I mean, upgrading your managed switch scares people, most of these switches are on systems which have no unified at risk period. What i mean by that is most companies will say at 1am the PDC (primary domain controller) goes offline, every tuesday for updates. The BDC (backup ....) goes offline at 5am. This is what most large companies do. The problem is alot of them have the machines physically next to each other. The idea of taking that one switch offline to install an update and patch isn't liked.
I'd say its mostly users fault, and manifacturers for not making things patch happy, windows Vista however changes the software side of that in a quite intresting manner (i hope BSD follow suite, took me 35 mins to patch my mail auth deamon the other month).
Yeah, that's very true. It's not as much a fault of companies as it is of people not wanting to (or just forgetting to) update. Updating involves downtime, a cost a lot of places can't necessarily easily afford.
However, the gag order is about useless unless cisco is writing a patch for it this instant. The very fact that this got public attention just made thousands of script kiddies splooge in their shorts, and you can bet it's now a race to see who can figure out the puzzle first. It's one thing to say that you're not sure if there is a vulnerability, but you'll go looking...it's like a needle in a haystack, without knowing there's really even a needle. But to know there IS a big diamond in that haystack...well, you and everyone else who knows will invest plenty of time and energy into dismantling said stack and finding that diamond.
Work fast, Cisco.
Indeed. I wonder who's gonna finish first, the fixers, or the breakers?
My money is on the breakers. As I mentioned back when they reviewed the alienware computer, patience and intellect will beat lots of money any day. And not that Cisco people aren't intelligent, but they're going to go home at 5pm each day. The individual employees won't have the dedication that a hacker with "something to prove" will.
Very true indeed. I imagine someone'd work their arse off to be "the guy that broke the internet."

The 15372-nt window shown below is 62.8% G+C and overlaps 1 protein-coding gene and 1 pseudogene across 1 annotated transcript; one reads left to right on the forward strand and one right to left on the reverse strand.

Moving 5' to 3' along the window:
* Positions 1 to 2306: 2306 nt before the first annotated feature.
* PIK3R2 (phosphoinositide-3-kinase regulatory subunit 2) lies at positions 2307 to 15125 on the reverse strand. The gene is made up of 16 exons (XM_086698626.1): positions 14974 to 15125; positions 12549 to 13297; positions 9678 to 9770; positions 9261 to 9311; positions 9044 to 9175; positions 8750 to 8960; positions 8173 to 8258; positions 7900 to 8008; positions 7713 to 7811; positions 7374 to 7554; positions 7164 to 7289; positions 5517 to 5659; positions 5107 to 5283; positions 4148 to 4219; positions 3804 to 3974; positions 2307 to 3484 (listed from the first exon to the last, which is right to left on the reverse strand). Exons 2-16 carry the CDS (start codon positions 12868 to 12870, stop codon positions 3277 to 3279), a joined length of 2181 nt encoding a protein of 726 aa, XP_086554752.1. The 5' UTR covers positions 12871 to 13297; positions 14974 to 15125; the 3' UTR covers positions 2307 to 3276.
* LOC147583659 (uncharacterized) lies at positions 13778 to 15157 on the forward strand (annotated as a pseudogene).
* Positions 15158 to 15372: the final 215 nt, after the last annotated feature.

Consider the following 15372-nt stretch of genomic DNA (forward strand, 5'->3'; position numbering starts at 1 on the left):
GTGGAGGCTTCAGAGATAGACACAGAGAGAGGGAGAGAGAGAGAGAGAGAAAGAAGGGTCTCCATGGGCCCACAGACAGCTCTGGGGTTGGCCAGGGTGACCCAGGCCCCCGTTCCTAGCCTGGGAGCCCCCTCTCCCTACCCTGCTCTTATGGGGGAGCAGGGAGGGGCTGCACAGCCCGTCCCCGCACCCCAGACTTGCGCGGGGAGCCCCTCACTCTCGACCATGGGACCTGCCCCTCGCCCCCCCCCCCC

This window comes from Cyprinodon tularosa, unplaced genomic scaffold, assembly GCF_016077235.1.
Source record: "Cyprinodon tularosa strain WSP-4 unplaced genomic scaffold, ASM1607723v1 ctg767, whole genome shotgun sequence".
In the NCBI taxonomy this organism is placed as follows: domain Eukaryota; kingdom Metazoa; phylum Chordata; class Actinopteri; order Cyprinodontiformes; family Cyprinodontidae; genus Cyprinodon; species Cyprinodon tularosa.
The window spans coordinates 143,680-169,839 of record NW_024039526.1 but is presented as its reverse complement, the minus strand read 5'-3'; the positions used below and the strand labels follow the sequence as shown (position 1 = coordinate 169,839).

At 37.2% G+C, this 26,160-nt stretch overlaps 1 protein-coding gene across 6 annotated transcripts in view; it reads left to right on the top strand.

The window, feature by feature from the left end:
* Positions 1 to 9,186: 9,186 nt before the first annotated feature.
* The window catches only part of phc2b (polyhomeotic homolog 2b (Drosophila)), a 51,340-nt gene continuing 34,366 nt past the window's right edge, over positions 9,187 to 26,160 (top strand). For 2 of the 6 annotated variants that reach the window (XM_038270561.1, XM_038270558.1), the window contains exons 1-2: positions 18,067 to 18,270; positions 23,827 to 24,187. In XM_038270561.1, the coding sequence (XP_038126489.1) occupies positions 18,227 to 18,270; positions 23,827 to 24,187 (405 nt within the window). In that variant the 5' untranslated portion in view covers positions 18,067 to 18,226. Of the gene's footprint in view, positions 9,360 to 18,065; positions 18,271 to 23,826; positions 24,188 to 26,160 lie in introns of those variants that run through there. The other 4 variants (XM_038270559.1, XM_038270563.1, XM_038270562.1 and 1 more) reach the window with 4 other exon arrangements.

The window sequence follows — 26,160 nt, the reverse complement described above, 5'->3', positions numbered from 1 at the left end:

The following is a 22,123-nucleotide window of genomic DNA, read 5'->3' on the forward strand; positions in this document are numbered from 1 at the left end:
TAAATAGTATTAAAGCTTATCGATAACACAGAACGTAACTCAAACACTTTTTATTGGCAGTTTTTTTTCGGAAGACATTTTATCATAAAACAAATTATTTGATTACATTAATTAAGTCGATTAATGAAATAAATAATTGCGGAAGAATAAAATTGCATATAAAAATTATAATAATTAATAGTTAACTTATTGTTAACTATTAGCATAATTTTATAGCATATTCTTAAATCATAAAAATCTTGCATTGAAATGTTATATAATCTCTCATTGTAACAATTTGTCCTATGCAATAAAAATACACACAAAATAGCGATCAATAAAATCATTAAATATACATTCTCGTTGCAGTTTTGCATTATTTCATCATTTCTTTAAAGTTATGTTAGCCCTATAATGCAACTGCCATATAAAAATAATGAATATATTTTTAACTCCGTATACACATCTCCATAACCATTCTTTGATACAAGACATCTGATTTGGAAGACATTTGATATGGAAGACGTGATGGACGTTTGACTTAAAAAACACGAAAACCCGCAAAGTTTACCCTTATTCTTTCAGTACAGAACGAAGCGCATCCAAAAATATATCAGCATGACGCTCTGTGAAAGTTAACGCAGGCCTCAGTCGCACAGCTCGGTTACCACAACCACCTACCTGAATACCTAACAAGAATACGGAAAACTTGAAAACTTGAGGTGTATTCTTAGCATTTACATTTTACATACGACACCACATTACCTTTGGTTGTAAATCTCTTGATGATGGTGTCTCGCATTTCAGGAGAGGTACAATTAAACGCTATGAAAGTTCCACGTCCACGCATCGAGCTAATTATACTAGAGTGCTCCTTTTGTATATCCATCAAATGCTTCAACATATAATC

indeed, but lets not confuse that person with a script kiddie.
Cisco have another problem, they have to test their solution properly, and make sure it fixes everything. I find it quite strange how people labast companies for falling into what i call the SSHd version 1 patching trap. That is every patch breaks something, all to often making more holes.
The person making the exploit, hell if it only works on 5% of the gear its still a very damning breach.
That’s not entirely true... To "upgrade" a router all you have to do is tftp the new image up... reset your boot session, and reboot. All in all you’re only looking at 3-5min down time. Also any company worth its salt is running a cluster. So upgrading one router won’t effect it at all.. I.e Yahoo and Google come under daily denial or service attacks. It’s not that there immune to it or anything like that. It’s just that when one path starts to take a hit they switch over to a standby…
I work with Cisco products everyday. IMO there is a reason everyone uses Cisco. It's not there hardware; hell half the stuff they sell was acquired. The reason the internet runs on Cisco is there firmware support. You can contact your CCO and tell them hey “I'm having trouble filtering port x when I run this...” and two months later there is an update that solves your problem as well as the others that were submitted during that time period. The main problem with Router security is lazy admins that either don’t bother to protect there domain. Or don’t have the know how to do so. Network security is one of those things that most companies don’t take seriously until they get burned.
I really don’t care if this guy goes public or not... The problem will be fixed shortly. IMO the reason Cisco paid him off was to buy enough time to fix the problem! Assuming that they haven’t already….